This study used the CBCT to measure the alveolar bone density in aggressive periodontitis patients and healthy controls. The results of the present study showed no difference between the two groups. It was not possible to compare the results of this study to others as no previous studies have examined alveolar bone density in patients affected with aggressive periodontitis. Numerous studies on chronic periodontitis are available in relation to osteoporosis or low bone mineral density; but their results were inconclusive. Some investigators showed that the prevalence of chronic periodontitis is higher in osteoporotic subjects [2426]. In a recent study, treatment of osteoporosis by bisphosphonate therapy as an adjunct to nonsurgical periodontal treatment resulted in significant improvement in periodontal condition [27]. Also, a recent systematic review found a positive relationship between osteoporosis and periodontal disease [28]. In contrast, others found no association between periodontitis and osteoporosis or low bone mineral density [2931].

CBCT is an excellent tool for viewing anatomy in three dimensions. Its application in clinical dental practice provides a number of merits when compared to conventional CT and it has become commonly used for oral and maxillofacial imaging, providing great threedimensional resolution, gray density range and contrast, and good pixel/noise ratio [32].

Several investigators demonstrated a significant correlation between CBCT and CT when measuring bone density [3335]. Still, the use of gray scale value of CBCT to assess bone density was not recommended by some investigators when used as an absolute value [18,19]. A study showed that CBCT was not beneficial when CBCT values are taken as absolute values for the assessment of bone density of jaws and established that although CBCT has a low radiation dose, however it does not provide precise estimation of bone density [18]. This was attributed to the fact that CBCT lacks the ability to provide Hounsfield Unit (HU) measurements [3638]. However, several investigators have argued that CBCT grayscale values could be similar to HU [33,3945]. Valiyaparambil JV et al., evaluated the correlation between dental CBCT gray scale values and HU and whether CBCT gray values correlate with clinical bone quality assessed subjectively during dental implant placement [34]. Their results showed that the dimensional accuracy of CBCT was comparable with CT although the gray density values of the CBCT images (voxel value) were not absolute.

In the present study voxel values of standardized CBCT images were compared between the aggressive periodontitis group and their control, which eliminated the need for having absolute values [34]. Moreover, Campos MJ et al., in a study to assess the degree of mineral density of the apical third of the roots of maxillary central incisors and of the periapical bone [46], through CBCT images, comparing orthodontically treated and untreated subjects, they stated that mineral density determination is the best indicator for the quality of mineralized tissues, and CBCT has been proposed as a low radiation dose method for achieving such a purpose.

Periodontitis is a multifactorial disease that develops as an interaction between bacteria and the host response. The genetic predisposition in cases of aggressive periodontitis in particular is recognized as an important factor. Even though the prevalence of aggressive periodontitis is low, the destructive nature of this disease makes its early detection and proper understanding of the soft and hard tissue conditions essential, for planning comprehensive treatment [3]. The successful treatment of aggressive periodontitis relies on early diagnosis and treatment targeted against the causative microorganisms to provide optimum environment, free of infection to aid healing. The detection of aggressive periodontitis is complex and involves a great amount of skill. A corner stone of periodontal examination is periodontal probing of six sites per tooth, which is laborious and time consuming. This is the classical screening and monitoring method that has to be repeated periodically and thus far, no alternative screening tools with proven utility are available [47].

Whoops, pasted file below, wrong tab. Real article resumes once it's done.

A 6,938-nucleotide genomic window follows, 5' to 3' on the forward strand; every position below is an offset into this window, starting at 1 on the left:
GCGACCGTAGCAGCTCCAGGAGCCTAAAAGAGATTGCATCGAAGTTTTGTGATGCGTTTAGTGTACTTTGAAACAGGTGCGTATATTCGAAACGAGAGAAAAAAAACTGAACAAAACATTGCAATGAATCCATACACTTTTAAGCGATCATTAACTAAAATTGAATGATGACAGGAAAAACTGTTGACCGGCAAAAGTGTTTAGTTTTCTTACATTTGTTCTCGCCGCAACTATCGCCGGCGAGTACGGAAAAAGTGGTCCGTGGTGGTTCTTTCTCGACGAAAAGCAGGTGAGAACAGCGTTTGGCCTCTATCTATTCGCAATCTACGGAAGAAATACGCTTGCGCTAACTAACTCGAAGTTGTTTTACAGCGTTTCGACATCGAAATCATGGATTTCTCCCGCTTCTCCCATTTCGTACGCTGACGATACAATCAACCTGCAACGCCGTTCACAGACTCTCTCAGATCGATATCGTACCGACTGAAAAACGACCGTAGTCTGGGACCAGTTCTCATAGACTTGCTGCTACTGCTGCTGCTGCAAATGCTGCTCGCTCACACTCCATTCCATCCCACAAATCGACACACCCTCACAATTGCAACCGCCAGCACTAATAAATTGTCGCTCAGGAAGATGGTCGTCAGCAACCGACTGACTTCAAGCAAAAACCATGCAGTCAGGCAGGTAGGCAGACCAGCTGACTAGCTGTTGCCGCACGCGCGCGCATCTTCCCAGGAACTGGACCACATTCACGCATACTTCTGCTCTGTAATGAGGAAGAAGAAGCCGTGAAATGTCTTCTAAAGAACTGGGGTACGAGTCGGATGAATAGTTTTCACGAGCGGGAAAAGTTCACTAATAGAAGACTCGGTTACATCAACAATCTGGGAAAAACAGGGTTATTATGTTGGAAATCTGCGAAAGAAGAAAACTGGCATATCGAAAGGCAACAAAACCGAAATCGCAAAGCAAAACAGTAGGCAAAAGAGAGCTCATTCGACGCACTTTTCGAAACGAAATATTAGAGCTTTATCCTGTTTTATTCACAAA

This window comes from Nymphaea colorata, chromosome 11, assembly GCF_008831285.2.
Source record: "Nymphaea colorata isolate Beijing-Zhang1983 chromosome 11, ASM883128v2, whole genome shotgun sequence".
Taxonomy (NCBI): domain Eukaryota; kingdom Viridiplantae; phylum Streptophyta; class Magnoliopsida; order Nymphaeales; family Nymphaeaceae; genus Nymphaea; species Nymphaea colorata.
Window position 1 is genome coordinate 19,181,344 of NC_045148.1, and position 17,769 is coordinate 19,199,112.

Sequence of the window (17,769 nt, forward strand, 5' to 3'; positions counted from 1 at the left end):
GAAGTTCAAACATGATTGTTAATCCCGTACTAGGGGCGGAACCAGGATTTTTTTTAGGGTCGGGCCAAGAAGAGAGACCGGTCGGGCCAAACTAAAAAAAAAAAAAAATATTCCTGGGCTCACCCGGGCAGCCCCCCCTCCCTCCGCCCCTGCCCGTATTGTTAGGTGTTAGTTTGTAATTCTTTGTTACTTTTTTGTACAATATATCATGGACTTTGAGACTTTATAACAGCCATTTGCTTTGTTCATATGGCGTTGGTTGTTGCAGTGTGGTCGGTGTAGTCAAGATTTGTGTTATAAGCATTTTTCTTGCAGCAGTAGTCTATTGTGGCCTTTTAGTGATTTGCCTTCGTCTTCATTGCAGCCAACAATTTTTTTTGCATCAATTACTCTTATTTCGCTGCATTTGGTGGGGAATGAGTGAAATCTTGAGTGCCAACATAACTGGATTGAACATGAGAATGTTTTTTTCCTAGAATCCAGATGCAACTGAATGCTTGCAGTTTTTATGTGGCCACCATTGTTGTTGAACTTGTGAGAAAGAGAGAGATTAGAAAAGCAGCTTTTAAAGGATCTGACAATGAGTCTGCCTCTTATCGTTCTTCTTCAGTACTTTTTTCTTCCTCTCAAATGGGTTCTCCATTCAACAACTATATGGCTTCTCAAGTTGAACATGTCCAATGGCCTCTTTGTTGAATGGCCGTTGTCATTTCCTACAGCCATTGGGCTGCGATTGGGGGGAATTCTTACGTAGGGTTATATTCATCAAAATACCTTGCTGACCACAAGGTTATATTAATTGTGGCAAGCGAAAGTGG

Conventional radiographs are valuable adjunct to clinical examination as it provides essential information regarding the extent and pattern of alveolar bone status. The use of these radiographs greatly aids the diagnosis of periodontal disease, as they can be useful in assessing the effect of treatment as well as disease progress and prognosis. However, conventional radiographs have major limitations such as they provide two-dimensional views of three-dimensional structures and underestimate alveolar bone destruction [9]. These limitations can be overcome by CBCT which provide greater information, but thus far CBCT is not considered a routine imaging modality. The CBCT radiation dose is equivalent to conventional full mouth series and about 3 to 7 times panoramic radiograph dose [9,48,49].

Limitation

One limitation to the current study was its small sample size due to the stringent inclusion criteria; thus, studies with larger sample size are recommended. Furthermore, future studies to compare the assessment of bone density using CBCT, CT-Scanning and Dual-Energy X-Ray Absorptiometry (DXA) in aggressive and other forms of periodontitis are suggested.

Conclusion

Within the limitations of the study, the results showed no difference in alveolar bone density between aggressive periodontitis patients and periodontally healthy controls.

Acknowledgments

This project was funded by the deanship of Scientific Research (DSR), King Abdulaziz University, Jeddah, Saudi Arabia, under grant no. (1434/165/389). The investigators, therefore, acknowledge with thanks DSR technical and financial support.

Notes

Financial or Other Competing Interests

None.